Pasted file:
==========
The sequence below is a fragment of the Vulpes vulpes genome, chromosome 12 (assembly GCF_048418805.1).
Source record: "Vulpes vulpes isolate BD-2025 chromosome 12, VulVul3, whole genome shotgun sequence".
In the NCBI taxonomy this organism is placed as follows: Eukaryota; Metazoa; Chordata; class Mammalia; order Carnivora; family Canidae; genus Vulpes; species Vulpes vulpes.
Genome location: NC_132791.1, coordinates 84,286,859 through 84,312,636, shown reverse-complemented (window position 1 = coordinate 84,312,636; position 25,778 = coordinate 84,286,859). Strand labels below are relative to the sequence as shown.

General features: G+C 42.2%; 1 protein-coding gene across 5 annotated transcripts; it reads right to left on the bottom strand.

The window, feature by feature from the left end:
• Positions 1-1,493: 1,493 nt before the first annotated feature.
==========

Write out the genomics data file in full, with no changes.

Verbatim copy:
The sequence below is a fragment of the Vulpes vulpes genome, chromosome 12 (assembly GCF_048418805.1).
Source record: "Vulpes vulpes isolate BD-2025 chromosome 12, VulVul3, whole genome shotgun sequence".
In the NCBI taxonomy this organism is placed as follows: Eukaryota; Metazoa; Chordata; class Mammalia; order Carnivora; family Canidae; genus Vulpes; species Vulpes vulpes.
Genome location: NC_132791.1, coordinates 84,286,859 through 84,312,636, shown reverse-complemented (window position 1 = coordinate 84,312,636; position 25,778 = coordinate 84,286,859). Strand labels below are relative to the sequence as shown.

General features: G+C 42.2%; 1 protein-coding gene across 5 annotated transcripts; it reads right to left on the bottom strand.

The window, feature by feature from the left end:
• Positions 1-1,493: 1,493 nt before the first annotated feature.